There's also the little problem for Chevron of the 105 technical expert reports submitted to the court that demonstrate extensive toxic contamination at 100% of the company's former well sites. Not to mention the additional problem of the videotapes of Chevron's technical workers secretly pre-inspecting waste sites to try to figure out ways to hide the contamination from the court.

As Amazon Watch underscored, Chevron fought for years to move the lawsuit from U.S. federal court to Ecuador where it though it could engineer a quick dismissal. The company even worked with U.S. embassy officials in Quito to craft a package of "debt relief" for Ecuador's President with the hope that he would quash the legal claims of the country's citizens.

When that plot failed, the company simply stripped its assets from the country and high-tailed it back to the United States.

Again, from Amazon Watch:

When the evidence against it mounted in the ensuing trial in Ecuador, Chevron stripped its assets from Ecuador and then went back on its word and began to attack the very courts it had previously praised.  Chevron also returned to the same U.S. court where it blocked the original lawsuit and filed a civil racketeering case against indigenous leaders and their lawyers.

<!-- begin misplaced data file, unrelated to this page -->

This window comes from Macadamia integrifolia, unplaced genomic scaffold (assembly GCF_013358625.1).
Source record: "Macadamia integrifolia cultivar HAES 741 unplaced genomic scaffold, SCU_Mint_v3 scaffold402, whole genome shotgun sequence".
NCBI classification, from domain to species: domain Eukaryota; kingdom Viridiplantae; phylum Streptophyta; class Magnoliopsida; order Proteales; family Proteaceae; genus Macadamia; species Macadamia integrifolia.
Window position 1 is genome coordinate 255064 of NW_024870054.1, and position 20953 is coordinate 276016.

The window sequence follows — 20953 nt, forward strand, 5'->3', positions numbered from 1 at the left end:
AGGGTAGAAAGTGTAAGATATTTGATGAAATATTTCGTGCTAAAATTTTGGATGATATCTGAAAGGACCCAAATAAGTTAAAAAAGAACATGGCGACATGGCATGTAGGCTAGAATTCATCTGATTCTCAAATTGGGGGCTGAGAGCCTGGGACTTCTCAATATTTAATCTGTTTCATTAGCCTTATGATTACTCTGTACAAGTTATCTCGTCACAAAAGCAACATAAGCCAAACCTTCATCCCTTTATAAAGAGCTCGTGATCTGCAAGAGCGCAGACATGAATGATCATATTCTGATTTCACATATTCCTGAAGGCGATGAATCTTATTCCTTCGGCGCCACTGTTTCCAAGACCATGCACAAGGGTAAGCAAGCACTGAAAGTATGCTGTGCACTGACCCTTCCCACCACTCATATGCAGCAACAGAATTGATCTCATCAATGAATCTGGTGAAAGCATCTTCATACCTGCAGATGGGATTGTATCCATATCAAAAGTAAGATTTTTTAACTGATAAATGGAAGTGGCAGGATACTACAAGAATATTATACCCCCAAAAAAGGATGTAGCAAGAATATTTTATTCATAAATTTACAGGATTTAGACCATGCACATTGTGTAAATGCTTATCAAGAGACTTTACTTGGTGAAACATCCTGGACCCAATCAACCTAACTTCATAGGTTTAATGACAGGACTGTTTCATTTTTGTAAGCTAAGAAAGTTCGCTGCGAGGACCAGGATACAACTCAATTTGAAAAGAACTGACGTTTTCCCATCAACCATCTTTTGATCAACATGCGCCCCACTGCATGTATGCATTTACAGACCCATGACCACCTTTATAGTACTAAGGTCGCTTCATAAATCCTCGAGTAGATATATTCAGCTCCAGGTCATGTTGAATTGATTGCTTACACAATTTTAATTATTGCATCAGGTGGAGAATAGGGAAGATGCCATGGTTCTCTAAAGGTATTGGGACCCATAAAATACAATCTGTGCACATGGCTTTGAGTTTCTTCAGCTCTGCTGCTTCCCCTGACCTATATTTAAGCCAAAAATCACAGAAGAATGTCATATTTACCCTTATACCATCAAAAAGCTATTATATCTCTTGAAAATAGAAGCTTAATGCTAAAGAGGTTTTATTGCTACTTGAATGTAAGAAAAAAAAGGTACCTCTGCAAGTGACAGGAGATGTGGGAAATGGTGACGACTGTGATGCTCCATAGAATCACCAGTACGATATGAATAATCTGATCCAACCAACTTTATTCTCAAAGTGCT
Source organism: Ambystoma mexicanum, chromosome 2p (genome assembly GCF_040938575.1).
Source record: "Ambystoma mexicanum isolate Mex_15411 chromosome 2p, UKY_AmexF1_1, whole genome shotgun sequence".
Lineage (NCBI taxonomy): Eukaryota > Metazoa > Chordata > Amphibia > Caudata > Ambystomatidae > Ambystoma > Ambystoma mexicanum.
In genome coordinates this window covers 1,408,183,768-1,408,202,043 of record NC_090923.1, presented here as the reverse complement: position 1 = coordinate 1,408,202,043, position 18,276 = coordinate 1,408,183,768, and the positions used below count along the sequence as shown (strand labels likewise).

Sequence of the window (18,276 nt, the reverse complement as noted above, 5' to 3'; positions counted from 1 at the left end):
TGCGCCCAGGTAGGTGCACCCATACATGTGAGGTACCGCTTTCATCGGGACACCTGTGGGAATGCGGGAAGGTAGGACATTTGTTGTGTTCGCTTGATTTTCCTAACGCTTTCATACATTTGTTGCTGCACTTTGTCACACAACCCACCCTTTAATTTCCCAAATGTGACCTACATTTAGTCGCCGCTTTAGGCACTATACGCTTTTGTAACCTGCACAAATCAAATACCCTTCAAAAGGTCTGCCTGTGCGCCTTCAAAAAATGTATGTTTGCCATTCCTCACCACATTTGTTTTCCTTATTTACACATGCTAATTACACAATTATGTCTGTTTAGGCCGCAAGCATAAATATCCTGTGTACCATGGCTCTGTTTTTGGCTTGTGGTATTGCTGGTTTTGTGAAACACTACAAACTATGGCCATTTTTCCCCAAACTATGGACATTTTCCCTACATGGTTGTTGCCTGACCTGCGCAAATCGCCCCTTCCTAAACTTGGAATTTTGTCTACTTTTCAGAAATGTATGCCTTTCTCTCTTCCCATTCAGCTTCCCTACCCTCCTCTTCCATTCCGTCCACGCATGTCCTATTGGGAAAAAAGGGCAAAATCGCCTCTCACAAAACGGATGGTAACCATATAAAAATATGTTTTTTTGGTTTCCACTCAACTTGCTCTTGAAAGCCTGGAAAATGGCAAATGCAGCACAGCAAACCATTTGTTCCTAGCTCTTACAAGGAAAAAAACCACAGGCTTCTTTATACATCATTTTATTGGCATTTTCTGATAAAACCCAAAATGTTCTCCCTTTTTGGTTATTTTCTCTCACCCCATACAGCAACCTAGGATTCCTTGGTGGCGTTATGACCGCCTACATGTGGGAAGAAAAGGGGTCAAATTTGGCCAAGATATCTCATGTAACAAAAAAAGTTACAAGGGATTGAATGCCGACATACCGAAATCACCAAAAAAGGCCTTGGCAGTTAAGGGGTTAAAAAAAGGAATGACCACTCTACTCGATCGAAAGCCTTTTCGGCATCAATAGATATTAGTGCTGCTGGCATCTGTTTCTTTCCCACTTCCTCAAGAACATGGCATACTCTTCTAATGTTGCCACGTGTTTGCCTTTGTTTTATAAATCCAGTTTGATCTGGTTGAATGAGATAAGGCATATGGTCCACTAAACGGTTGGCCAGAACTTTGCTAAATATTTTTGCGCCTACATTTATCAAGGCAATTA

Chevron's sale of its assets in Ecuador forced the communities to try to seize company assets in jurisdictions such as Canada to force it to comply with the Ecuador court order. But Chevron is now arguing its assets in Canada should be immunized from judgment because they are held in wholly-owned subsidiaries, even though 100% of the profits from those subsidiaries flow to Chevron shareholders.

By engaging in a jurisdictional shell game with courts around the world, Chevron is accelerating the death and suffering of untold numbers of people in Ecuador due its shoddy operational practices and refusal to abide by court orders. Judges must ensure that these Chevron games stop once and for all.

Congratulations to the Swiss environmental organizations for their decision. We cannot think of a more deserving recipient than Chevron for Public Eye's award.

(For more background on Chevron's human rights violations in Ecuador, see this summary of the evidence, this article in Rolling Stone magazine, and this video.)